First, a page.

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B12 Injections: Is It Worth Taking A Shot?
A big cup of coffee or a can of red bull is how some of us fight off fatigue. But, now more people are opting for a mega dose of vitamin B12. To find out if it's a magic antidote, consumer reporter Bettie Cross put it the test.
Slower reflexes, less endurance, not as much strength are all typical of being 40 something.
"The clock may move but I want to still feel mid 20s even though I'm mid 40s," said Paige Harper Lang.
To rewind 20 years, Lang went to the Austin Wellness Clinic on South Lamar.
"I wanted an overall wellness reboot," said Lang.
Her plan includes a weekly injection of vitamin B12. The shot of "red" is her fatigue fighter.
"I feel like it helps me run a little faster, play a little longer and get a little more out of my workout," said the North Austin woman.
If that's the case, I thought I'd give it a shot. The injection doesn't hurt, but it also may not help.
"There are people who take really good care of themselves and probably won't feel much of anything," said Dr. Vincent Bellonzi with the Austin Wellness Clinic. "You'll just have expensive urine."
In fact, most people get all the B12 they need from red meat, poultry and fish. Milk and eggs have lesser amounts. But, if you have a true B12 deficiency, Dr. Lianne Marks with Scott & White Clinic says the $20 shots can be life changing.
"If you're deficient and you take B12 you're going to feel a lot better in basically every aspect of your body," said Dr. Marks.
Those most likely to not get enough B12 are vegans, vegetarians and people over the age of 50. Certain prescription and over-the-counter drugs can also keep your body from absorbing enough of the vitamin.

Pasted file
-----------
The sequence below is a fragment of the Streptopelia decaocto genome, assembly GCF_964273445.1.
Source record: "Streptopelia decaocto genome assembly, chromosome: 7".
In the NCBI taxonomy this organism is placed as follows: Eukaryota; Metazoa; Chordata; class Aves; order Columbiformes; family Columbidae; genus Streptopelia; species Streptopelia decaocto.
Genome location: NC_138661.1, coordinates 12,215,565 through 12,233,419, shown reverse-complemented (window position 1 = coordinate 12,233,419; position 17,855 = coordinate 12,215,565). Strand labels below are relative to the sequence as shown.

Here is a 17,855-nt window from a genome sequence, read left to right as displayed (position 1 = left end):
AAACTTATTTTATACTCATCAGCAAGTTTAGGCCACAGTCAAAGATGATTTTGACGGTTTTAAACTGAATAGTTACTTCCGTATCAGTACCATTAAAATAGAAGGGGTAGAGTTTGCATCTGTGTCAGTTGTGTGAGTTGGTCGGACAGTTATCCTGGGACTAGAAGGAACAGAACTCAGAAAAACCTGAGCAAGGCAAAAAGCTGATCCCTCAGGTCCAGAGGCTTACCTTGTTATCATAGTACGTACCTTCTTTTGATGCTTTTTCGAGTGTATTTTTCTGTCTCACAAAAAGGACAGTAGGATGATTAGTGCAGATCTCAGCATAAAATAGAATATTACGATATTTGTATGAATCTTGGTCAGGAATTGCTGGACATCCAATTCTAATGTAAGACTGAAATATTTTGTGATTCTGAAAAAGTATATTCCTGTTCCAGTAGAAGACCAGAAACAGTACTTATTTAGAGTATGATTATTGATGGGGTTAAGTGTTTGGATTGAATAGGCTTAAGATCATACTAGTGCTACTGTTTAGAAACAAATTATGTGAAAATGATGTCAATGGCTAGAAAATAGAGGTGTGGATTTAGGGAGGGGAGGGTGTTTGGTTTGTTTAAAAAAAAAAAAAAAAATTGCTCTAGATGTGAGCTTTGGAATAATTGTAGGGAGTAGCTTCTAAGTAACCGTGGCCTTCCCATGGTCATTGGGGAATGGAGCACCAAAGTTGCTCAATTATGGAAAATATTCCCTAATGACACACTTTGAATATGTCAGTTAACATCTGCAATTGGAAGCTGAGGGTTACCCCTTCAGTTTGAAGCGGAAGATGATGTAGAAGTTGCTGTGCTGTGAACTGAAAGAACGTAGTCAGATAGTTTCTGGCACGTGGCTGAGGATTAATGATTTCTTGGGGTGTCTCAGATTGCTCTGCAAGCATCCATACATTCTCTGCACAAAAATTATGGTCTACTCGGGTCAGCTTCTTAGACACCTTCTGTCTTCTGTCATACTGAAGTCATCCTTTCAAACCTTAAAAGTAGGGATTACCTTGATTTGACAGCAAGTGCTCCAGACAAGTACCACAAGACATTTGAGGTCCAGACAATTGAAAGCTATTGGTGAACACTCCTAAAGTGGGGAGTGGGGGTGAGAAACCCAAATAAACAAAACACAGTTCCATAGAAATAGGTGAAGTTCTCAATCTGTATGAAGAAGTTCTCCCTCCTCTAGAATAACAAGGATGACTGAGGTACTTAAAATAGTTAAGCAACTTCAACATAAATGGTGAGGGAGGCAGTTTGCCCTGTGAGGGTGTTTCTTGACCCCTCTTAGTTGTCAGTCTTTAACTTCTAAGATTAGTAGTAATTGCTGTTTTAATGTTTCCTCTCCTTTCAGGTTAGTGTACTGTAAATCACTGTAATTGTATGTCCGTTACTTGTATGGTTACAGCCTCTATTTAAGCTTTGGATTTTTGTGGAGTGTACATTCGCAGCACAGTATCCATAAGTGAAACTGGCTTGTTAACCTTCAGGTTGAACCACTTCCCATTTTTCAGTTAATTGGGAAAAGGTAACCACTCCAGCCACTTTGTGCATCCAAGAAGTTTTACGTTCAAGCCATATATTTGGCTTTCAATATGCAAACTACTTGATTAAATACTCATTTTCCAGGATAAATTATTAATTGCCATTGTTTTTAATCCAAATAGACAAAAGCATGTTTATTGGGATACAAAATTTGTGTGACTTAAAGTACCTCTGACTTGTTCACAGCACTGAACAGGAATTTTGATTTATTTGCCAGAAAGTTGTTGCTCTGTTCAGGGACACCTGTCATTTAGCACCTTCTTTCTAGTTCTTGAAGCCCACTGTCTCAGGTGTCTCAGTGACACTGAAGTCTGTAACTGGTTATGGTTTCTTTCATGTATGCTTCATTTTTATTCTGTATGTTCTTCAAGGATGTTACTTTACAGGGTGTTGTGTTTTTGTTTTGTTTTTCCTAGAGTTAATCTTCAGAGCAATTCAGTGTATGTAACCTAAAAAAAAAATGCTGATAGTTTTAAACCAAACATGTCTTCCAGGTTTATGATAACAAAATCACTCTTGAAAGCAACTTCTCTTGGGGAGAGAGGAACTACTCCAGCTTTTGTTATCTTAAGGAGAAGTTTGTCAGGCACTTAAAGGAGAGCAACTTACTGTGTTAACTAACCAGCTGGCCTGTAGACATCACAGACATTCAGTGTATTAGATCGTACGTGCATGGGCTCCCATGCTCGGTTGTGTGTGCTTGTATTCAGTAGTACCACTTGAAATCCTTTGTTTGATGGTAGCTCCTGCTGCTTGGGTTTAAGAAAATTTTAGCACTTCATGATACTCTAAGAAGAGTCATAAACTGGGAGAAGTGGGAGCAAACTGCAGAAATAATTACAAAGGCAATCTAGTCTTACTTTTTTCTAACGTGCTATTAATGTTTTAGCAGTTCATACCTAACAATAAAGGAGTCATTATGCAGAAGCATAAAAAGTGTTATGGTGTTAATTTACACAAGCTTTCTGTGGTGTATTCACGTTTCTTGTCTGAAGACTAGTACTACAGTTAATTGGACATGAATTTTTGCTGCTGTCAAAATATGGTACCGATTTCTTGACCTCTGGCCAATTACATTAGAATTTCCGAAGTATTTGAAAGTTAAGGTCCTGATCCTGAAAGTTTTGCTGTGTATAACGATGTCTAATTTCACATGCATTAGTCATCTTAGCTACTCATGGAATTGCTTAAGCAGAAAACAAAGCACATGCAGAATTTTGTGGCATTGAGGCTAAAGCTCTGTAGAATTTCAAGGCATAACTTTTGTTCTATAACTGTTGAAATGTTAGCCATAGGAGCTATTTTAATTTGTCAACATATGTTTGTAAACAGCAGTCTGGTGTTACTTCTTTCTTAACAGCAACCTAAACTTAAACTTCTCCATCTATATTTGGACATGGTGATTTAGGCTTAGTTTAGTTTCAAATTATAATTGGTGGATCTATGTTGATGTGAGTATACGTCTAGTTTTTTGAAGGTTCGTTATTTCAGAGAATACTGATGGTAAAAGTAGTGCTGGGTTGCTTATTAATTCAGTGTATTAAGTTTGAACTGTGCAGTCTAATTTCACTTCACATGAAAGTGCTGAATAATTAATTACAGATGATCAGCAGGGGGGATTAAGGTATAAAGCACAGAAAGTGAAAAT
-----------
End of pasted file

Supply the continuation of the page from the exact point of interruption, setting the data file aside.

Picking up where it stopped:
"Aspirin, people who take aspirin tend to have lower B12 and we don't know why," said Dr. Marks.
The only way to know if you're B12 deficient is to get a blood or urine test.
It's likely my levels are within the normal range because even after two injections I've yet to get a B12 buzz.
Symptoms of a milder B12 deficiency include weakness, rapid heartbeat, pale skin, sore tongue, easy bruising, and stomach upset.
If the deficiency is not corrected the symptoms can progress to muscle weakness, fatigue, shakiness, tingling or numbness in fingers and toes, low blood pressure, poor memory and depression.
Vitamin B12 deficiency typically it occurs in people whose digestive systems do not adequately absorb the vitamin from the foods they eat.
Ask your doctor to check your B12 levels if you:
- Are a vegan or vegetarian (babies born to mothers who are vegetarians may also be deficient in vitamin B12)
- Over the age of 50
- Have had weight loss surgery in which part of the stomach or small intestine was removed
- Consumer large quantities of alcohol
- Have inflammatory bowel disease
- Have Crohn's or Celiac disease, pernicious anemia, atrophic gastritis or an autoimmune disorder